Brindabella, ACT

Mt Franklin, ACT

Mt Hotham, Vic.

Natural populations

Eucalyptus pauciflora is a highly variable species, in which at least five subspecies have been recognised [1,2]. These taxa represent clinal morphological variation along an altitudinal gradient and the subtle traits that separate them often breakdown.

Another Snow Gum, E. lacrimans, could be considered an infraspecific variant of E. pauciflora as it mainly differs in having pendulous branchlets. Snow gums are usually only 10-20 m tall (rarely 30 m tall) and become bushy shrubs or low, twisted, wind-pruned trees on exposed ridgetops [1]. Habitats include mountain slopes, ridge tops, tablelands and plains at lower altitudes, while soils range from on shallow rocky clays to well-drained alluvials [1].

Flowering and seeds

This species flowers during October to March [1,4]. Seed capsules persist on trees until at least the next flowering season. There are about 100-150 viable seeds per gram; seeds start to germinate in about 5-7 days if grown at 15-20°C with no pretreatment required [4]. Germination response is improved if seeds are pretreated by being kept moist for three weeks at 4°C.

Cultivation and uses

This species is renowned for its cold tolerance and has potential to provide shelter, protection and to remediate gully erosion on cold sites. The wood has limited commercial uses as it lacks density, is relatively soft and inclined to warp but is used locally for firewood [1,5]. Natural stands are valued by apiculturalists as they provide a good source of honey and pollen [5]. Eucalyptus pauciflora is commonly cultivated as an ornamental tree in urban areas that experience cold winters.

Key descriptors:
Climate parameters
Mean annual rainfall: 600-1900 mm
Rainfall distribution pattern: summer, uniform or winter
Frosts (approx. no. per year): up to 20 or greater than 20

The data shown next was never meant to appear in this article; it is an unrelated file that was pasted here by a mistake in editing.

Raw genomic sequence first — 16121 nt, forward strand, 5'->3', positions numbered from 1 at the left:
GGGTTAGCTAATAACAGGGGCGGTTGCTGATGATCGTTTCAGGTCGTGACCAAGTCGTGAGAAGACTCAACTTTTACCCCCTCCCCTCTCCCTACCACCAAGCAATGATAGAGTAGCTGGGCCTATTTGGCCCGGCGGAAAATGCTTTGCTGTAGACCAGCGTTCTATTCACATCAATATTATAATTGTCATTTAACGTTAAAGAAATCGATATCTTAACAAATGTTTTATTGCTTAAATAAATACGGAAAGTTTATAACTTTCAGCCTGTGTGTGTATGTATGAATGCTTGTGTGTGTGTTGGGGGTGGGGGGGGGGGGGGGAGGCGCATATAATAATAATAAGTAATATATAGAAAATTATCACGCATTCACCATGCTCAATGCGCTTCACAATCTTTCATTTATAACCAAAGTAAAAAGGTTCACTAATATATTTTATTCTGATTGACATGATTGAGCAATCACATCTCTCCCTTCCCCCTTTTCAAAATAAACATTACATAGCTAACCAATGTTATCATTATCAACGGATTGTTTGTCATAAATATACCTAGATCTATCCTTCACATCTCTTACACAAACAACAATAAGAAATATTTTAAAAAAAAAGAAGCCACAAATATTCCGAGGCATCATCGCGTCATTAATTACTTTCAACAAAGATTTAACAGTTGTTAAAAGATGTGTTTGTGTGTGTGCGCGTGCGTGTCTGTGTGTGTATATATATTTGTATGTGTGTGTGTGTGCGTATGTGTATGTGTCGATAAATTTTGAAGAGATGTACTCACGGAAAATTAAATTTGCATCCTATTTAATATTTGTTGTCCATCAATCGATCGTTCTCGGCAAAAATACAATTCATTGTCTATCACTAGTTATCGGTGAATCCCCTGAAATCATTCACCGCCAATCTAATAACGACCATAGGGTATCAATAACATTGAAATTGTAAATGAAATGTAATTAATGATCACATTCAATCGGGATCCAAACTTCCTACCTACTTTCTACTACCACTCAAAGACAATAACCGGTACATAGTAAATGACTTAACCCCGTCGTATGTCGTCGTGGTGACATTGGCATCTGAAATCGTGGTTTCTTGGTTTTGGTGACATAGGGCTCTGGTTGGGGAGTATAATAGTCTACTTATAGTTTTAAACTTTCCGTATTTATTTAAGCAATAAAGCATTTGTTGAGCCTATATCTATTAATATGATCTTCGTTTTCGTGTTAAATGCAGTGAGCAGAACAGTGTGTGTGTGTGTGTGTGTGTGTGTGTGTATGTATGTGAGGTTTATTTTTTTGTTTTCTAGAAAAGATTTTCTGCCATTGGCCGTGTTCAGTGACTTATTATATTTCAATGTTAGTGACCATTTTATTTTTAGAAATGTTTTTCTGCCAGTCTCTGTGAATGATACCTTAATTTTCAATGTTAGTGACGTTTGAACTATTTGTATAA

Frost intensity: light to moderate (0 to -5°C) or severe or heavy (greater than -5°C)
Mean annual temperature: 2-17 °C
Mean max. temperature of the hottest month: 17-26 °C
Mean min. temperature of the coldest month: -8-6 °C
Altitude: 0-2000 metres
Tolerance of extremes in climate
Drought: known to be moderately drought tolerant
Fire: regenerates foliage after damaging fire
Frost: tolerates frosts in the 0° to -5°C range or tolerates heavy frosts colder than -5°C
Wind: known or has attributes to make an excellent windbreak
Soil factors
Texture: clay loam, heavy clay (greater than 50% clay), light to medium clay (35-50% clay) or loam, sandy loam, sandy clay loam
Soil pH reaction: acidic (less than 6.5)
Soil depth: skeletal to shallow (less than 30 cm) or moderate to deep (30-100 cm or greater)
Drainage:  well-drained
Salinity: non-saline
Tolerance of adverse soils
Extremes in pH: acidity
Extremes in texture: clayey
Salinity: nil - sensitive to saline soils
Soil waterlogging tolerance: nil - sensitive to waterlogged soils
Biological traits under cultivation
Habit: evergreen shrub less than 2 m tall, shrub or small tree less than 5 m tall, tree 10-20 m tall, tree 5-10 m tall or with multiple stems from or near ground level
Longevity: moderate to long lived (>15 years)
Growth rate: fast, moderate or slow
Coppicing ability: vigorous, responds to pruning, pollarding; lignotuberous
Root system: moderate to deep or shallow and spreading
Erosion control potential: excellent for clayey sites
Windbreak potential: excellent (known or has good attributes)
Shade tolerance: grows best in full sunlight
Wood density: low (less than 600 kg/cubic metre) or mod. to high (greater than 600 kg/cubic metre)
Carbon sequestration potential: low to moderate
Potential farm use: excellent windbreak, good ornamental attributes, shelterbelt or shade for stock
Specialty products: flowers produce nectar for honey production, pollen has value for apiculture
Urban use: good as an ornamental or amenity plant or ideal maintenance free street tree
Potentially undesirable attributes
Growth habit: shallow roots may outcompete adjacent plants


[1] Boland DJ, Brooker MIH, Chippendale GM, Hall N, Hyland BPM, Johnson RD, Kleinig DA, McDonald MW, Turner JD (2006) Forest Trees of Australia. CSIRO Publishing, Collingwood.

[2] Slee AV, Connors J, Brooker MIH, Duffy SM, West JG (2006) EUCLID Eucalypts of Australia. Third Edition CD ROM Centre for Plant Biodiversity Research. CSIRO Publishing, Melbourne.

[3] Rule, K. (1994) Three new endemic subspecies of snow gum for Victoria and notes o the taxonomy of the informal superspecies Pauciflora L.D. Pryor and L.A.S. Johnson. Muelleria 8: 223-233.

[4] Gunn BV (2001) Australian Tree Seed Centre Operations Manual. Internal Publication, CSIRO Australian Tree Seed Centre, ACT. [Online at  Accessed March 2008]

[5] Clemson A (1985) Honey and Pollen Flora. Inkata Press, Melbourne.

Internet links

Australian National Botanic Gardens:; and

eFloraSA Electronic Flora of South Australia:

PlantNET National Herbarium of New South Wales: